BARBARA MASON / “From His Woman To You”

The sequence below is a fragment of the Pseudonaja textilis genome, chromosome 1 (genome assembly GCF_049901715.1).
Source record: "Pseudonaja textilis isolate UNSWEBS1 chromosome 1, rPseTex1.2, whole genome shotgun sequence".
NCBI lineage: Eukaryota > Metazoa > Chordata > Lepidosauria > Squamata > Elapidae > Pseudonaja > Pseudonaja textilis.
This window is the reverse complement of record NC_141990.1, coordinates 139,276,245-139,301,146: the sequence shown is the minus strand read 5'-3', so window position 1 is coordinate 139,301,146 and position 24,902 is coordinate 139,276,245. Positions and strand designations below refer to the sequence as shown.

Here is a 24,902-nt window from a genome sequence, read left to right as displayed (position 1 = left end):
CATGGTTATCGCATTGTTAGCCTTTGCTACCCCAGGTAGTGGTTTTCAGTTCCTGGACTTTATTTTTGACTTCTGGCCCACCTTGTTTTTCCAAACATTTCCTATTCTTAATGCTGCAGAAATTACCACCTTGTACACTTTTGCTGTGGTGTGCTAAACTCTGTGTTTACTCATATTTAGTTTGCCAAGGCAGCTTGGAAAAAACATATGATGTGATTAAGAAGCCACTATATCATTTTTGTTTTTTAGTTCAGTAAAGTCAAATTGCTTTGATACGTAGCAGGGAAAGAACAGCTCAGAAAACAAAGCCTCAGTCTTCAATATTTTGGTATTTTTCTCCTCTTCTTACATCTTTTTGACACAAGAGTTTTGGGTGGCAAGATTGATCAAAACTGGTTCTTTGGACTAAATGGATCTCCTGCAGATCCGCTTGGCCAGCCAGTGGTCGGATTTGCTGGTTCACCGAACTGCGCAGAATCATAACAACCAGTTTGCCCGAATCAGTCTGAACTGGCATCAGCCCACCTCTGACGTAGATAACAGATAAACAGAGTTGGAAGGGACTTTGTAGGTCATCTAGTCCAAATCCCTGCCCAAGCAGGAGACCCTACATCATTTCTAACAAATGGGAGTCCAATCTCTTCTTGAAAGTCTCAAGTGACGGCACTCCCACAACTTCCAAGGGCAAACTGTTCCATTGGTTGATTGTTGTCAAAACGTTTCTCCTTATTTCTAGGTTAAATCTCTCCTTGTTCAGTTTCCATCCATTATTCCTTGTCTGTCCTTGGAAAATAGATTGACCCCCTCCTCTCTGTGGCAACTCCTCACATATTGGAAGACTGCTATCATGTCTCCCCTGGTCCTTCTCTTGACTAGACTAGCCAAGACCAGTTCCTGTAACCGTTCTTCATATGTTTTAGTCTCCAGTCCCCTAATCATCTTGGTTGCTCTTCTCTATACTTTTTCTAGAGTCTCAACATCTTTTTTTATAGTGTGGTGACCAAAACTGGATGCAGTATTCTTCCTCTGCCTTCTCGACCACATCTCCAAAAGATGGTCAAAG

Last week, Kalamu gave you some of his picks for ‘other woman’ records, songs which attempt to answer the eternal question (to quote Kalamu): ‘What impels us to do wrong?’ This week, I’m giving you my picks and, like Kalamu, I’m sticking to the female perspective. Truth is, this subject is a virtually indefatigable well. Kalamu gave you no less than eleven perspectives on the subject. I’m following up with another six (a couple of which were suggested via the comments section). That makes seventeen. Even so, I do believe we’re barely scratching the surface. Just check out the variety of viewpoints in this week’s selections alone. We’re going to hear from one woman who actually decides not to cheat and from another who’s wavering hard. We’ll hear from a woman who’s caught her cheating man in the act and another who’s willing to look the other way. And we’ll hear from a couple of bold and unashamed types who lay claim to “their” men, despite being the ones who are doing the cheating. 1. Barbara Mason – “From His Woman To You” – Originally from Love’s The Thing (Buddah, 1975); Currently available on The Greatest Hits (Empire, 2003). Quotable: “There’s a thing or two I’d like to say / I don’t care who claims this man / I’m gonna love him anyway.” As Big E. mentioned last week, this was the classic answer record to Shirley Brown’s just as classic “Woman To Woman.” All I can say is, Barbara Mason must be out of her mind. “I don’t mind sharing?” “Don’t bother me and I won’t bother you?” “Seems like you’re the fool?” Damn, that’s crazy. Women, watch your men. Enough said. 2. Joan Armatrading – “I Really Must Be Going” – Originally from the How Cruel EP (A&M, 1979); Currently available on Love And Affection: Classics 1975-1983 (A&M, 2003). Quotable: “Told me that you loved me / You’ve been looking for me all your life / Told you I was married / You said, ‘Baby, it don’t seem right.’” Check out those lines above and you’ll see why Kalamu referred to Joan as the Shakespeare of romantic pop songs. In just two rhyming lines, Joan gives you the full history of two characters, telling you everything you need to know to supply a place, a time and even some physical characteristics of these potential philanderers. “I really must be going,” the main character decides in the end. “And I’ll see you later, sweetheart.” So while this is a record about an extra-marital affair that never actually happened, it’s still full of tension, drama and intrigue. 3. The Soul Children – “I’ll Be The Other Woman” – Originally from Friction (Stax, 1974); Currently available on Chronicle (Stax, 1991). Quotable: “I’ll be your part-time love, but that’s as far as I’ll go / To be your part-time fool would be stooping a little too low / Loving a married man – this I really don’t mind / But a married Casanova is a little out of my line.” Another young lady who’s completely lost her damn mind. My brother, Tuta, suggested this one and while it definitely helps to define the genre, the subject matter itself is indefensible. Not to mention more than a little cuckoo. So let me get this straight. You’re sleeping with a married man but are actually trying to claim “your” territory? As in, “You’d better not be cheating on your wife with anyone else but me.” Or what? That’s the question. Or what? 4. Erykah Badu – “Next Lifetime” – From Baduizm (Universal, 1997). Quotable: “I know I’m a lot of woman / But not enough to divide the pie / Now, what am I supposed to do?” This is the one song of this group that qualifies as a actual love song. I’m certainly not in favor of my woman having thoughts and conversations like Badu is having in this song, but, realistically, shit happens. I actually think it’s mature to feel temptation and yet be able to draw a line and say, “Nope. Next lifetime. I got somebody already.” 5. Nina Simone – “Don’t Explain” – From Let It All Out (Phillips, 1966). Quotable: “Don’t want to hear folks chatter / ‘Cause I know you cheat / Right and wrong don’t matter / When you’re with me, my sweet.” Nina takes on one of Billie’s signature records and turns it into something that sounds like a fresh, bloody wound. It’s quiet, painful and bound to get nothing but worse. I would’ve made this one the feature track but we can’t feature Nina every week, can we? 6. Nancy Wilson – “Guess Who I Saw Today” – Originally released as a 7” single (Capitol, 1961); Currently available on Anthology (The Right Stuff/Capitol, 2000) “You’re so late getting home from the office / Did you miss your train? / Were you caught in the rain? / No, don’t bother to explain.” Never before have the same words (“don’t explain”) meant something so different. In Billie’s case (via Nina), it means, “I accept the situation for what it is. You lie. You cheat. But don’t explain because it doesn’t matter – I want you regardless.” In Nancy’s case, it means, “Don’t explain because I’m about to explain it for you, you lying, cheating son of a bitch.” This has got to be the angriest sweet-sounding record you’ll ever hear. The piano player does his gentle runs; the drummer tickles the cymbals; the bass player strums along; and all the while Nancy croons so softly. Meanwhile, you just know the shit is about to hit the fan. Hard. —Mtume ya Salaam Nancy Live I'm adding a live version of "Guess Who I Saw Today." The Nancy Wilson Show (Capitol - 1965) is from when she was first breaking big time into the supper club scene; before her stylistic innovations became her own clichés; before she moved from singing to entertaining; before her voice lost its youthful quality. I’m not knocking the mature Nancy Wilson, just saying for those of us who are jazzheads, we really, really dug, early Nancy. Ok, I’m out. —Kalamu ya Salaam
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